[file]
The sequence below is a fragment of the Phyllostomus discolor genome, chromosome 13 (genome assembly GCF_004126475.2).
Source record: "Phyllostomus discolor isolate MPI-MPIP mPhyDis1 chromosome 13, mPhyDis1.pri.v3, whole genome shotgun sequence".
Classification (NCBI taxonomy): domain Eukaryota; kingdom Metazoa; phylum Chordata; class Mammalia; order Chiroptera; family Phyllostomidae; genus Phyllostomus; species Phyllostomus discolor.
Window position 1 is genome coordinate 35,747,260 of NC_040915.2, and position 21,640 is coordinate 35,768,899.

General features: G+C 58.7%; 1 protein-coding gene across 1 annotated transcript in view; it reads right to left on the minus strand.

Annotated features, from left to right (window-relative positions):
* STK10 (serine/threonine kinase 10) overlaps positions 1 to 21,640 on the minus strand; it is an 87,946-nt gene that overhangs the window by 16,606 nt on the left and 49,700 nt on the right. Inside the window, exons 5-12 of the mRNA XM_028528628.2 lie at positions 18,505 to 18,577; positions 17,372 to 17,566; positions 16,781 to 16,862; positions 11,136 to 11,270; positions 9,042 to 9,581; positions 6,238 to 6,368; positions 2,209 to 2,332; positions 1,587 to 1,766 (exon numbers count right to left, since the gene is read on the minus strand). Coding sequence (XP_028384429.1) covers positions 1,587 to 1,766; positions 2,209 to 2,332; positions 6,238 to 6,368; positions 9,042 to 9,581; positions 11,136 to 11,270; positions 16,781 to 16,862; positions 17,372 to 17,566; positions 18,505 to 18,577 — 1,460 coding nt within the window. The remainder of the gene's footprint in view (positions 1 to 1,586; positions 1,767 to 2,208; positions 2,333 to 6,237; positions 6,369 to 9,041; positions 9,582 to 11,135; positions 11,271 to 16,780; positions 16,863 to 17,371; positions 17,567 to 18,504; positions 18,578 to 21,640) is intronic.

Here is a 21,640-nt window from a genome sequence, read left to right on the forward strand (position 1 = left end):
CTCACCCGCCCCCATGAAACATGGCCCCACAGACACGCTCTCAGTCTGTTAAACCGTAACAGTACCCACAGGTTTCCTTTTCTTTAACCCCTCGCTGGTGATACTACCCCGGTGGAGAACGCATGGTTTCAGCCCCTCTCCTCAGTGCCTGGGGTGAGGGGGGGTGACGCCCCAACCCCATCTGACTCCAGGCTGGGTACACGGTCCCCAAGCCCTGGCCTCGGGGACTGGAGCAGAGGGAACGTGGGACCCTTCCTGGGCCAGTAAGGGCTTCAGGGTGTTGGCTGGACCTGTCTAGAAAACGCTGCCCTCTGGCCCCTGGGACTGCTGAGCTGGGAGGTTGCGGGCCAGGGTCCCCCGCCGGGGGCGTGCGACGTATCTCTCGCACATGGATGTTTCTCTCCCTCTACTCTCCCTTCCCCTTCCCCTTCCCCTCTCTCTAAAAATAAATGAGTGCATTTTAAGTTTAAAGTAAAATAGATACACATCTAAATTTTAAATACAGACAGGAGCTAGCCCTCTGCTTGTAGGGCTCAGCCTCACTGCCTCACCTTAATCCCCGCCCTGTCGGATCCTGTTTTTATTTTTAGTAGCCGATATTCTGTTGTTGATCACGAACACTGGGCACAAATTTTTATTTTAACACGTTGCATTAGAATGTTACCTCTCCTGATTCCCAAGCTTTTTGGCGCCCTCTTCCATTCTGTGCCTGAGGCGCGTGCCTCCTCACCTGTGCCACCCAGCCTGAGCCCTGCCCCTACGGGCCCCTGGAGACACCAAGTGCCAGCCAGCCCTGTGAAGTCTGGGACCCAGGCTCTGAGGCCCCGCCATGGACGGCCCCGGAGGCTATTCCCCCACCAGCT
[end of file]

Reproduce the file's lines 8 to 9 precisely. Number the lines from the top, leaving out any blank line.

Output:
Here is a 21,640-nt window from a genome sequence, read left to right on the forward strand (position 1 = left end):
CTCACCCGCCCCCATGAAACATGGCCCCACAGACACGCTCTCAGTCTGTTAAACCGTAACAGTACCCACAGGTTTCCTTTTCTTTAACCCCTCGCTGGTGATACTACCCCGGTGGAGAACGCATGGTTTCAGCCCCTCTCCTCAGTGCCTGGGGTGAGGGGGGGTGACGCCCCAACCCCATCTGACTCCAGGCTGGGTACACGGTCCCCAAGCCCTGGCCTCGGGGACTGGAGCAGAGGGAACGTGGGACCCTTCCTGGGCCAGTAAGGGCTTCAGGGTGTTGGCTGGACCTGTCTAGAAAACGCTGCCCTCTGGCCCCTGGGACTGCTGAGCTGGGAGGTTGCGGGCCAGGGTCCCCCGCCGGGGGCGTGCGACGTATCTCTCGCACATGGATGTTTCTCTCCCTCTACTCTCCCTTCCCCTTCCCCTTCCCCTCTCTCTAAAAATAAATGAGTGCATTTTAAGTTTAAAGTAAAATAGATACACATCTAAATTTTAAATACAGACAGGAGCTAGCCCTCTGCTTGTAGGGCTCAGCCTCACTGCCTCACCTTAATCCCCGCCCTGTCGGATCCTGTTTTTATTTTTAGTAGCCGATATTCTGTTGTTGATCACGAACACTGGGCACAAATTTTTATTTTAACACGTTGCATTAGAATGTTACCTCTCCTGATTCCCAAGCTTTTTGGCGCCCTCTTCCATTCTGTGCCTGAGGCGCGTGCCTCCTCACCTGTGCCACCCAGCCTGAGCCCTGCCCCTACGGGCCCCTGGAGACACCAAGTGCCAGCCAGCCCTGTGAAGTCTGGGACCCAGGCTCTGAGGCCCCGCCATGGACGGCCCCGGAGGCTATTCCCCCACCAGCT